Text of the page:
Just like in any other profession, there are good real estate agents ... and there are, unfortunately, subpar real estate agents, too. But how do you know if you've got a dreamboat or a dud handling your real estate transaction?
One way to know whether you've got a good agent (or not) is to consider some of the tasks and activities that a really good agent will manage for a client, then apply what you've learned to your own agent. If you don't have time to track down all of the things that a good agent should be doing for a buyer or a seller, then you're in luck: We've compiled a list so you don't have to.
Ask you about your homeownership needs (and hopes)
It's dangerous to make assumptions at the best of times, but when it comes to shopping for a home, assumptions are downright dangerous. So if you have an agent who assumes ... everything ... be wary.
A good agent should ask you questions -- lots of them -- about where you've lived, what you liked and disliked about both the home and the neighborhood, where you work, how long you plan to stay there, your future family plans, and more. This is all to the greater good of helping you find the right place, and possibly revealing a neighborhood or property type that wasn't on your radar. So if your agent isn't trying to figure out what would make you happy by asking lots of questions about your homeownership needs and wants, that's a red flag.
Recommend a mortgage broker
If you don't already have a mortgage broker to help you with your loan, then your real estate agent should be providing referrals for someone trustworthy. (And any agent worth his or her salt should definitely ask if you're pre-approved, so if you haven't been asked, be wary!)
Real estate agents work on real estate transactions every day, and they have contacts who can help with mortgage, title, appraisals, inspections, and beyond. Use them!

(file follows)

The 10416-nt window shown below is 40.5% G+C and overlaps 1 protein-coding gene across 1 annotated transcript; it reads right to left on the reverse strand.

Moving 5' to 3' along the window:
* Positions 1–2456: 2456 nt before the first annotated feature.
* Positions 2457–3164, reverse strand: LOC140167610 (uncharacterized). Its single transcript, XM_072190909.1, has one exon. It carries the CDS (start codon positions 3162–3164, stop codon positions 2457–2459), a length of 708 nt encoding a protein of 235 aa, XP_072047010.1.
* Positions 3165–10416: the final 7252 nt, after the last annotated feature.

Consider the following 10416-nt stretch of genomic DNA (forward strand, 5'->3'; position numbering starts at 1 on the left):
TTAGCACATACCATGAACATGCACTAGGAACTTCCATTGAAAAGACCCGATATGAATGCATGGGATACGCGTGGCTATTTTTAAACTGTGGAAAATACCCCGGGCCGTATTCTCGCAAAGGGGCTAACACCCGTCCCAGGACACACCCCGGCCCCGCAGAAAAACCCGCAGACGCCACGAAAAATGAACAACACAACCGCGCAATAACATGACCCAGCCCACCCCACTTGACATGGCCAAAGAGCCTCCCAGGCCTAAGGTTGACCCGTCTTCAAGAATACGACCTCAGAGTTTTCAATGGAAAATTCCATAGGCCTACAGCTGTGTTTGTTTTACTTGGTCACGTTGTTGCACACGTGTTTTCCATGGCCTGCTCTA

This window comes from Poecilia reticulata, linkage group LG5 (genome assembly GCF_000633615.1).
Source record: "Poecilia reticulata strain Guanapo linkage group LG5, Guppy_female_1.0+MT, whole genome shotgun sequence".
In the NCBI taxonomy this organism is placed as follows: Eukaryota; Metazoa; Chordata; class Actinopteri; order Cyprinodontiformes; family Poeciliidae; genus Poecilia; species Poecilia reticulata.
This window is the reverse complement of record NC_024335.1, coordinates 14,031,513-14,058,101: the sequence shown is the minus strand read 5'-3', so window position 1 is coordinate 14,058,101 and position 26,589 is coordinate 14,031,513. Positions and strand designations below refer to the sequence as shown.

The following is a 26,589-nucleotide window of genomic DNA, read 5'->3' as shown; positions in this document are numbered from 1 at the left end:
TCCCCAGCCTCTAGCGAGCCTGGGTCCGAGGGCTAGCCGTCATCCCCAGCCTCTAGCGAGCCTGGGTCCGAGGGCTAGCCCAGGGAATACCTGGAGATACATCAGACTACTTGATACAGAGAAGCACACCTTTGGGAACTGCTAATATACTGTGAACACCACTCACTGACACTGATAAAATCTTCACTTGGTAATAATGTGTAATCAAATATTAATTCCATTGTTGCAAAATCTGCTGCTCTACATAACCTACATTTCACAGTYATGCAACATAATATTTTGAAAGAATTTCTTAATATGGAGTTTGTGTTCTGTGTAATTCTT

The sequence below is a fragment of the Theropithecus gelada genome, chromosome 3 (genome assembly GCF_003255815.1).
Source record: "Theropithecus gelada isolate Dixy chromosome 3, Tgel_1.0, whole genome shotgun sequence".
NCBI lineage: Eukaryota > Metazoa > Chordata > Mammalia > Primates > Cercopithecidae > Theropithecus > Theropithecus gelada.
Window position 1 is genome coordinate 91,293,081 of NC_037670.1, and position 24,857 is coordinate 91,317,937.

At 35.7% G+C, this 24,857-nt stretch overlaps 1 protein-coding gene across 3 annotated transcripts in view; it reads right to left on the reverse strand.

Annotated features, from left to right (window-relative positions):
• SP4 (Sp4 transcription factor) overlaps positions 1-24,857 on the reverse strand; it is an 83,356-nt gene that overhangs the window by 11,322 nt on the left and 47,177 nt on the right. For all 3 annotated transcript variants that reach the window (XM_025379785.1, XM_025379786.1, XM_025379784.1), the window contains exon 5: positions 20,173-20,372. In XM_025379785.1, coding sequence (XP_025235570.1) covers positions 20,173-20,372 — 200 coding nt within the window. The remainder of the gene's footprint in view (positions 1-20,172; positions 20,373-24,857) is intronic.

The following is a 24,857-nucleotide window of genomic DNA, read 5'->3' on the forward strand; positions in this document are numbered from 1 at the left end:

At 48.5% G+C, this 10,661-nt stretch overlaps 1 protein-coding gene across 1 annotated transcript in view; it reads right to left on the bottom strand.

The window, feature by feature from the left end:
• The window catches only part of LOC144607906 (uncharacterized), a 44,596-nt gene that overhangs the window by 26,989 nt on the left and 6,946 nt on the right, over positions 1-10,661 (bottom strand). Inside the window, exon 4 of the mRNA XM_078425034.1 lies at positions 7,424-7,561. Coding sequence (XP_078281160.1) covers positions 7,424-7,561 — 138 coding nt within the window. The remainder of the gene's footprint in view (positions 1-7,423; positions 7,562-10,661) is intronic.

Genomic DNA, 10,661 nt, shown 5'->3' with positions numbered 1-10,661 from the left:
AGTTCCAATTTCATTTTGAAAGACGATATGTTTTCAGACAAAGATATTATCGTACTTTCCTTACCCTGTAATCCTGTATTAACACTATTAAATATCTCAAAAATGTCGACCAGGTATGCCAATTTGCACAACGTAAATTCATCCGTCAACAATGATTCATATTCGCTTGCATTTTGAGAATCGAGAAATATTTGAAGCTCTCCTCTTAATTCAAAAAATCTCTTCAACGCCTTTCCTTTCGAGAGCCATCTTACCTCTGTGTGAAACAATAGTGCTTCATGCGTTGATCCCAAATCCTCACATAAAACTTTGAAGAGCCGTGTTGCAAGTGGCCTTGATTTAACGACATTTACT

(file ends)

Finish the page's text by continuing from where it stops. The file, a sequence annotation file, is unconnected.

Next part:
Get you pre-approved
Speaking of pre-approval, this is also something that a good agent will help you manage. Not every client will need it, but some will appreciate the additional help. Agents can give you an idea of realistic sales price tags, and they can also typically put you in touch with people like mortgage brokers or even sometimes credit counselors to help get you in the best position possible to buy.
Talk about schools
You might not have kids, and you might not ever want kids, but even if that's the case, your agent would be remiss not to have the "and this neighborhood has access to the best schools" conversation with you. Why? Because you're not the only person on the planet, and some of the other people here who might buy your home at an unspecified future date could be parents. They are most certainly going to care about schools.
Your agent should give you a rundown of which elementary, middle, and high schools service the areas where you're searching and help you decide what (if anything) to look for in a school district, even if it's only "stability and longevity."
Give you feedback on the neighborhoods
Unless you've lived in a neighborhood your entire life -- and even then! -- there will still be things to learn about the place where you're buying your home.